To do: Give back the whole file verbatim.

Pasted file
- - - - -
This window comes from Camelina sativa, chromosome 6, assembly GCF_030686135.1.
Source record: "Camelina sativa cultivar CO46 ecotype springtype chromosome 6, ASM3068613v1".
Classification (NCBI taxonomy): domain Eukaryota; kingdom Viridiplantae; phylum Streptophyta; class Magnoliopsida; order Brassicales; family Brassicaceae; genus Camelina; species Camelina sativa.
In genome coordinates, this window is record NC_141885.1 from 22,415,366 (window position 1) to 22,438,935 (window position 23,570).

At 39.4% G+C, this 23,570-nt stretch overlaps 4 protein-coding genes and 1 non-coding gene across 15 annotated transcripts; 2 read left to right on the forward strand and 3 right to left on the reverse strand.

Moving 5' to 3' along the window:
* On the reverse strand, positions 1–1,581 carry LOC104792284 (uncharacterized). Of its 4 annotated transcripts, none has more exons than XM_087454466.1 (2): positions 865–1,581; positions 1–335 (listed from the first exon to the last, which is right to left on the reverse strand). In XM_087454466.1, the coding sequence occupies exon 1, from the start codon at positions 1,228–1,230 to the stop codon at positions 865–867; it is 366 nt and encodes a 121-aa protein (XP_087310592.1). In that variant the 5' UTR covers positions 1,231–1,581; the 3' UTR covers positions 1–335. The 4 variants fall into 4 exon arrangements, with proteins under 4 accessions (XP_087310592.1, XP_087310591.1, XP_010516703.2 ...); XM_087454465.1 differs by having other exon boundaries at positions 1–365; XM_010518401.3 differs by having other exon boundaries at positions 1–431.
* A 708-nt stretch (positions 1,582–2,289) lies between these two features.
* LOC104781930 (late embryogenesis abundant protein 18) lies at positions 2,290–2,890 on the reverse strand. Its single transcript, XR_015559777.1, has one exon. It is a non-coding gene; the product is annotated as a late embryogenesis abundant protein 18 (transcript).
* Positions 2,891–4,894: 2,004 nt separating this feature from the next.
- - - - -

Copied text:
This window comes from Camelina sativa, chromosome 6, assembly GCF_030686135.1.
Source record: "Camelina sativa cultivar CO46 ecotype springtype chromosome 6, ASM3068613v1".
Classification (NCBI taxonomy): domain Eukaryota; kingdom Viridiplantae; phylum Streptophyta; class Magnoliopsida; order Brassicales; family Brassicaceae; genus Camelina; species Camelina sativa.
In genome coordinates, this window is record NC_141885.1 from 22,415,366 (window position 1) to 22,438,935 (window position 23,570).

At 39.4% G+C, this 23,570-nt stretch overlaps 4 protein-coding genes and 1 non-coding gene across 15 annotated transcripts; 2 read left to right on the forward strand and 3 right to left on the reverse strand.

Moving 5' to 3' along the window:
* On the reverse strand, positions 1–1,581 carry LOC104792284 (uncharacterized). Of its 4 annotated transcripts, none has more exons than XM_087454466.1 (2): positions 865–1,581; positions 1–335 (listed from the first exon to the last, which is right to left on the reverse strand). In XM_087454466.1, the coding sequence occupies exon 1, from the start codon at positions 1,228–1,230 to the stop codon at positions 865–867; it is 366 nt and encodes a 121-aa protein (XP_087310592.1). In that variant the 5' UTR covers positions 1,231–1,581; the 3' UTR covers positions 1–335. The 4 variants fall into 4 exon arrangements, with proteins under 4 accessions (XP_087310592.1, XP_087310591.1, XP_010516703.2 ...); XM_087454465.1 differs by having other exon boundaries at positions 1–365; XM_010518401.3 differs by having other exon boundaries at positions 1–431.
* A 708-nt stretch (positions 1,582–2,289) lies between these two features.
* LOC104781930 (late embryogenesis abundant protein 18) lies at positions 2,290–2,890 on the reverse strand. Its single transcript, XR_015559777.1, has one exon. It is a non-coding gene; the product is annotated as a late embryogenesis abundant protein 18 (transcript).
* Positions 2,891–4,894: 2,004 nt separating this feature from the next.